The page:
Cost Constraints of Species-Specific Diagnostic Method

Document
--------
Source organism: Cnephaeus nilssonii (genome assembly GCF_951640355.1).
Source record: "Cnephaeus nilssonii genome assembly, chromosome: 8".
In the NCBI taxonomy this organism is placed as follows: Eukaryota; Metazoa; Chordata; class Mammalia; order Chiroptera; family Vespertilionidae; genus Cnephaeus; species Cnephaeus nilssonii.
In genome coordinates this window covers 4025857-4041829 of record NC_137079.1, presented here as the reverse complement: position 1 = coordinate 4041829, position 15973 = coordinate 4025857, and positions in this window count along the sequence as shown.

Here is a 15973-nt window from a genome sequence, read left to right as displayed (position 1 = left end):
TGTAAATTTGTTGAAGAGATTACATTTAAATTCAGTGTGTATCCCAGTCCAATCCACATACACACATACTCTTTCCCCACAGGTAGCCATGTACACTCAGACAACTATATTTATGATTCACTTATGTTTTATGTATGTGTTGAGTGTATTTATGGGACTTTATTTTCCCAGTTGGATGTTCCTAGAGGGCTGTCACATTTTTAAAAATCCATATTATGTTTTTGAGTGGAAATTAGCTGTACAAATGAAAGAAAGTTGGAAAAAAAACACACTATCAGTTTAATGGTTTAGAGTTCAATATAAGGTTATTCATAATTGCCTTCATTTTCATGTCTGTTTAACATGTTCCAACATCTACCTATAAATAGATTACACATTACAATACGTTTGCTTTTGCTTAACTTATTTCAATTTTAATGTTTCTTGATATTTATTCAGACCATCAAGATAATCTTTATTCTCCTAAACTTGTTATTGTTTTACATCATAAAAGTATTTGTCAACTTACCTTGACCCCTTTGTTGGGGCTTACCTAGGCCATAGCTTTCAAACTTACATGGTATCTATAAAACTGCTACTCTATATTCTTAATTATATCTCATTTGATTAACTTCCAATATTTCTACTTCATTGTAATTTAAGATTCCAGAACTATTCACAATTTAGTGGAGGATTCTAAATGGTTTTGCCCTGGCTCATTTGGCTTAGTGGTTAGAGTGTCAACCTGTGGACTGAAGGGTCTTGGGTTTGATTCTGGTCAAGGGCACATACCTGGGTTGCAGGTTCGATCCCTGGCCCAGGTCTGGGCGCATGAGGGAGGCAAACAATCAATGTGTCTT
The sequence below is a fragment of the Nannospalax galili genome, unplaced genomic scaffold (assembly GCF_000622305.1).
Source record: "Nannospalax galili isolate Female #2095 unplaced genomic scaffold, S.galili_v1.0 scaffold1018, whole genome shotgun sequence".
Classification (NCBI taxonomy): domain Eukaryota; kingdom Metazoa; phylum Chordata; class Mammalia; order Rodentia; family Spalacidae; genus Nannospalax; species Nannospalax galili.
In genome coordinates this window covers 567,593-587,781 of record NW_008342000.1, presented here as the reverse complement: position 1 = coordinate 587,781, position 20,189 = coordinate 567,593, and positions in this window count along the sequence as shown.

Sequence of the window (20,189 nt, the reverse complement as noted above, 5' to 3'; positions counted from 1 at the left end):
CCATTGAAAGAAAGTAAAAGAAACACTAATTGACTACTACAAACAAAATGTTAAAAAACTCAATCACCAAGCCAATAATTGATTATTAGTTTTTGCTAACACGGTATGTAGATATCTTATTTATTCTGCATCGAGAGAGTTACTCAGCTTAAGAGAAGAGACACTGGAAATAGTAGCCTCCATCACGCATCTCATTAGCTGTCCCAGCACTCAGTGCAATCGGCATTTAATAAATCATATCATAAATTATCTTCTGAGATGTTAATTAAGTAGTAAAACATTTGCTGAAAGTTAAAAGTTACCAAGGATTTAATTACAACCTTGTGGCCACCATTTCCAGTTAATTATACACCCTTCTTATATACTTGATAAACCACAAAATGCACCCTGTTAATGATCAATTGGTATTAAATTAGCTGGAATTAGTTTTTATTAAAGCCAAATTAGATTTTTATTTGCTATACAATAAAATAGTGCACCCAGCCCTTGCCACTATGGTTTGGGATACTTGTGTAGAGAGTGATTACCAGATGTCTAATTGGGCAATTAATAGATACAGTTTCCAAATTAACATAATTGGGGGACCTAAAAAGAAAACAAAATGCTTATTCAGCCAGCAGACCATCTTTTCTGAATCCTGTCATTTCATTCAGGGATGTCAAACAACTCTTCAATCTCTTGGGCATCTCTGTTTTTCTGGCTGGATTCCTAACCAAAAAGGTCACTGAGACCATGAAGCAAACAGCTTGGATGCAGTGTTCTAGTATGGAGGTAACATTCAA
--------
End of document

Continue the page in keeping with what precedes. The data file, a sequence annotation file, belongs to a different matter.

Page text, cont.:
Trypanosomiasis in the field will present both in the chronic and acute forms depending on whether it is in the endemic or epidemic epidemiological form. Whereas parasitological methods are reported as having an almost equal sensitivity to PCR in detecting infections in the acute phase, they exhibit very low sensitivity in the chronic phase characterized by low parasitaemia, in which PCR will be two to three times more sensitive. There have been debates on the relative merits of microscopy and PCR methods for the detection of trypanosome infection but this should focus on advantages of each method for specific purposes. For instance, field studies comparing the use of PCR and microscopic observation of the buffy coat have reported higher sensitivity with PCR, which should be important in epidemiological study. The three tests did not differ significantly in detecting T.brucei and picked almost equal numbers of T. brucei. The TBR 1 and TBR 2 primers target a 177 bp repeat sequence which occurs in a high copy number of approximately 1000 copies, which explains the comparable sensitivity of these primers with the ITS based assays. A statistical analysis of the test agreements indicates a significant difference in the diagnostic capacity between the species-specific primers tests and the other two universal tests largely due to T. vivax numbers. Between the two universal tests, the McNemar's test for bias was not significant and the kappa value indicated reasonable agreement, implying that the two tests presumably detect the parasites equally well. Prohibitive costs and widespread perception that diagnostic PCR technology is complex slows down its adoption. For Instance in this study, while using the species-specific diagnostic method, five different PCR assays per sample were required to screen for T. vivax, T. brucei and the three subtypes of Congolese; savannah, kilifi and Tsavo. The tests consumed more time and labour, and a higher cost compared to the two ITS based tests. If the cost constraints are overcome, efforts should be directed towards making diagnostic PCR technology automated, minimizing sample handling and decreasing the possibility of contamination, while raising the potential to function efficiently in the hands of moderately trained technical staff. The use of ITS based primers as a universal diagnostic test for all pathogenic trypanosomes considerably overcomes the above constraints. By reducing the number of reactions per sample to one or two, the tests effectively reduces the cost of PCR by two to three times.